Case study: ActionAid

The charity's first-ever regional campaign targeted Yorkshire, its most generous region. Our expert Shaun Crawford gives his view

Campaign: Yorkshire Means the World

Agency: Brahm


ActionAid discovered that a higher proportion of the participants in its child sponsorship programme lived in Yorkshire than in any other county. In October 2009, it launched a campaign to thank its existing supporters in the region and attract new support.

The campaign

The campaign included direct response adverts on local TV and radio stations, inserts and adverts in the local and regional press, cold direct mail and adverts on billboards and buses. It lasted for two weeks and was run by a Leeds-based PR firm that had a lot of local knowledge but little experience of working with charities.

ActionAid also organised a festival in Leeds city centre to raise awareness of the campaign. A small team of face-to-face fundraisers recruited new donors at the festival.

Why this approach?

Jennie York, supporter recruitment manager at the charity, says: "People living outside London often feel the larger, national charities are remote and London-focused. By doing this campaign, we learned that people in Yorkshire loved to see us being local."


The response rate for the press inserts was 192 per cent higher than for previous national campaigns, and the response rate from the TV adverts was 200 per cent higher than for national TV adverts.

The return on investment for the campaign was £2.80 for every £1 spent. "We didn't achieve the return on investment that we wanted, but we have learned a lot and we will do a regional campaign again," York says.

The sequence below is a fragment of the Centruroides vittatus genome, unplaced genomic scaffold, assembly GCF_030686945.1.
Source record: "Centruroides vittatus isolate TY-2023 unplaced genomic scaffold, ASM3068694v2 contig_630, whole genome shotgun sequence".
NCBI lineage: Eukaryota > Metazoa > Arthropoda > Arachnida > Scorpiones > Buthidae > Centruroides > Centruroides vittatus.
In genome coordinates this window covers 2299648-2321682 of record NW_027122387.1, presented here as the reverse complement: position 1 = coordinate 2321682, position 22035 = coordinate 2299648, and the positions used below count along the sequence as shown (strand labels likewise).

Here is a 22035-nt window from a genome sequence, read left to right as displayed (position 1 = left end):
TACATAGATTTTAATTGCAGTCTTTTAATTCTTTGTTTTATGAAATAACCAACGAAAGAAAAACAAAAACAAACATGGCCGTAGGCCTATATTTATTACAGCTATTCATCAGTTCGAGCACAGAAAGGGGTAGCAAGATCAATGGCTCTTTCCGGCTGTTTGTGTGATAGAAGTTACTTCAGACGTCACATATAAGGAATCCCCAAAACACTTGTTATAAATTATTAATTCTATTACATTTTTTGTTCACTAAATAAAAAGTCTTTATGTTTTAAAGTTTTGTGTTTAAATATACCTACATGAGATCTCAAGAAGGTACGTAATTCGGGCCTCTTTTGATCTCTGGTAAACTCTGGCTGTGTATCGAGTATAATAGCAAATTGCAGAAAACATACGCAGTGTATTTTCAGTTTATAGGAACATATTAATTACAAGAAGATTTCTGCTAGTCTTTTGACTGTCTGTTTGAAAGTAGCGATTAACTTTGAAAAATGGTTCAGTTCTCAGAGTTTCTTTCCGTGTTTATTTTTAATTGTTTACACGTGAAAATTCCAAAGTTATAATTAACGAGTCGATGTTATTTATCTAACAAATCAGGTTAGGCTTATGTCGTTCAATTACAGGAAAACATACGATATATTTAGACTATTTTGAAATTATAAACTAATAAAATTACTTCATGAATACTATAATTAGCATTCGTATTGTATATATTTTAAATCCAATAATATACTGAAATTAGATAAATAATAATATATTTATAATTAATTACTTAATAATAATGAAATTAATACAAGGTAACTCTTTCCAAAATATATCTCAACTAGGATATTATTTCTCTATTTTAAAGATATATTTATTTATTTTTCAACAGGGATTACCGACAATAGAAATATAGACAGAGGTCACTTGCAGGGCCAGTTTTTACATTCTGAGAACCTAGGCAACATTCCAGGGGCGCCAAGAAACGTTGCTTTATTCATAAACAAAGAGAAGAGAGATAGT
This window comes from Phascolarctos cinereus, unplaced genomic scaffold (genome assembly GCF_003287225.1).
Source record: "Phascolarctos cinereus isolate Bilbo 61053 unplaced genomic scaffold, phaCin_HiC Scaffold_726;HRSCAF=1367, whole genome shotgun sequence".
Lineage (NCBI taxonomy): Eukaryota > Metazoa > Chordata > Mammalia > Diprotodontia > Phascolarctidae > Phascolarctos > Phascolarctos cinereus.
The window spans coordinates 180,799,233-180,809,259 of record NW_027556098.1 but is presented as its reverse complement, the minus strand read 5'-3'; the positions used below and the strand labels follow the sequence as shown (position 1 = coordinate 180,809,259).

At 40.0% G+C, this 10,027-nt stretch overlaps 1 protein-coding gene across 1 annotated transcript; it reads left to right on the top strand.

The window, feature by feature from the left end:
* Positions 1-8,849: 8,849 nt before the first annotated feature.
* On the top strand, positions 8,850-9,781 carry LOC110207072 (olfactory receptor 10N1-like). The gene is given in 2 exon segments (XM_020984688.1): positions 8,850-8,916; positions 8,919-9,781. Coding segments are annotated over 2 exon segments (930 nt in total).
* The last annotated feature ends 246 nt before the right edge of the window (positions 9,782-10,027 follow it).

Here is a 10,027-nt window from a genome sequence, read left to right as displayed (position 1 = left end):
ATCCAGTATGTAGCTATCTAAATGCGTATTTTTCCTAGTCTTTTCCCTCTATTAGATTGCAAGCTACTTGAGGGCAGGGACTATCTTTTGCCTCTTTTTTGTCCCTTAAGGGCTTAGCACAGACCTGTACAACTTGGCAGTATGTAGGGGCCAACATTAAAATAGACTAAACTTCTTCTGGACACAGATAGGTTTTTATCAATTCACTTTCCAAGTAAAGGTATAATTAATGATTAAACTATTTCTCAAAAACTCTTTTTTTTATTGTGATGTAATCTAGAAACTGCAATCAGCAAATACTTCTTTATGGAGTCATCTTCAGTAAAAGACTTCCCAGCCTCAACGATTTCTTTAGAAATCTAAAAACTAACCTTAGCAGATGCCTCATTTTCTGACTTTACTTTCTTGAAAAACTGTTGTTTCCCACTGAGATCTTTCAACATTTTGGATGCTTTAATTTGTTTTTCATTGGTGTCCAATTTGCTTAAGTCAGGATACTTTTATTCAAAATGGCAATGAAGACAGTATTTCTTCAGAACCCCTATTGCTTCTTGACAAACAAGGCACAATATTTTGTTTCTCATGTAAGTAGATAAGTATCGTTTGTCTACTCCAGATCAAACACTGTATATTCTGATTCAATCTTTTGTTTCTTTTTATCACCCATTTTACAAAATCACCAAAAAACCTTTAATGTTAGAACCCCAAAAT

"We went in quite heavily on the digital side, with banner adverts and online PR, and it wasn't so fruitful," she says. "It's hard to use the internet locally, so we probably wouldn't invest so much in it in future regional campaigns."

By Kaye Wiggins


Expert View: Shaun Crawford, creative director, DMS

I really like ActionAid's regional strategy. I think it's very creative and inspiring.

For a campaign that ran for just two weeks, the results are impressive.

However, the lower-than-expected return on investment shows that something is not working quite as well as it could. I'm sure a closer look at the figures would help identify which channels raised the most money and which were the best for awareness-raising.

For me, the key insight was Yorkshire being the most generous region. I would suggest the struggle creatively has been to really capture this thought and make it believable to local people.

Some of this campaign's creative executions look like they are adapted from national appeals, although other areas - such as the website, for example - feel very locally focused and believable.

Overall, it's a brave and forward-thinking campaign. Once all the key learnings have been evaluated, I think this approach will work well in other regions.

Creativity: 3 out of 5

Delivery: 4 out of 5

7 out 10

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